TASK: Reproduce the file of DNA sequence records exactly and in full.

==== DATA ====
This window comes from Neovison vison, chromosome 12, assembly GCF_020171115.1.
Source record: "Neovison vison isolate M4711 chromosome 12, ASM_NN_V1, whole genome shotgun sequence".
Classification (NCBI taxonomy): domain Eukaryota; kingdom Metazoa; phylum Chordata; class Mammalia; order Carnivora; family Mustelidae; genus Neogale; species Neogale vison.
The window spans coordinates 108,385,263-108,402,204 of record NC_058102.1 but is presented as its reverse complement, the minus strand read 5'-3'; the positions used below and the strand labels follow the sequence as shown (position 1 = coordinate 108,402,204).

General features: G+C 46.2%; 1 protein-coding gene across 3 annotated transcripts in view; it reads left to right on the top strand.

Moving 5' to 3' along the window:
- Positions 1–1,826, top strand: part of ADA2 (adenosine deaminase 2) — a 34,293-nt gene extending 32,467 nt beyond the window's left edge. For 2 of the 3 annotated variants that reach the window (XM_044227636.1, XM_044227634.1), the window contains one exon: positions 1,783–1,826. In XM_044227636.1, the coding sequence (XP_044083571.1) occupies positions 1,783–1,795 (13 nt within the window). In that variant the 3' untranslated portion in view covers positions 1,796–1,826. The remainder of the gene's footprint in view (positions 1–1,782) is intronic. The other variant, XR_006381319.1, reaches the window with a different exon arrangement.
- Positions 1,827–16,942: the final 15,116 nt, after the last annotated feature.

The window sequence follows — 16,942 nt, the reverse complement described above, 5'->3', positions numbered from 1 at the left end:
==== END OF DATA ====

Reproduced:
This window comes from Neovison vison, chromosome 12, assembly GCF_020171115.1.
Source record: "Neovison vison isolate M4711 chromosome 12, ASM_NN_V1, whole genome shotgun sequence".
Classification (NCBI taxonomy): domain Eukaryota; kingdom Metazoa; phylum Chordata; class Mammalia; order Carnivora; family Mustelidae; genus Neogale; species Neogale vison.
The window spans coordinates 108,385,263-108,402,204 of record NC_058102.1 but is presented as its reverse complement, the minus strand read 5'-3'; the positions used below and the strand labels follow the sequence as shown (position 1 = coordinate 108,402,204).

General features: G+C 46.2%; 1 protein-coding gene across 3 annotated transcripts in view; it reads left to right on the top strand.

Moving 5' to 3' along the window:
- Positions 1–1,826, top strand: part of ADA2 (adenosine deaminase 2) — a 34,293-nt gene extending 32,467 nt beyond the window's left edge. For 2 of the 3 annotated variants that reach the window (XM_044227636.1, XM_044227634.1), the window contains one exon: positions 1,783–1,826. In XM_044227636.1, the coding sequence (XP_044083571.1) occupies positions 1,783–1,795 (13 nt within the window). In that variant the 3' untranslated portion in view covers positions 1,796–1,826. The remainder of the gene's footprint in view (positions 1–1,782) is intronic. The other variant, XR_006381319.1, reaches the window with a different exon arrangement.
- Positions 1,827–16,942: the final 15,116 nt, after the last annotated feature.

The window sequence follows — 16,942 nt, the reverse complement described above, 5'->3', positions numbered from 1 at the left end: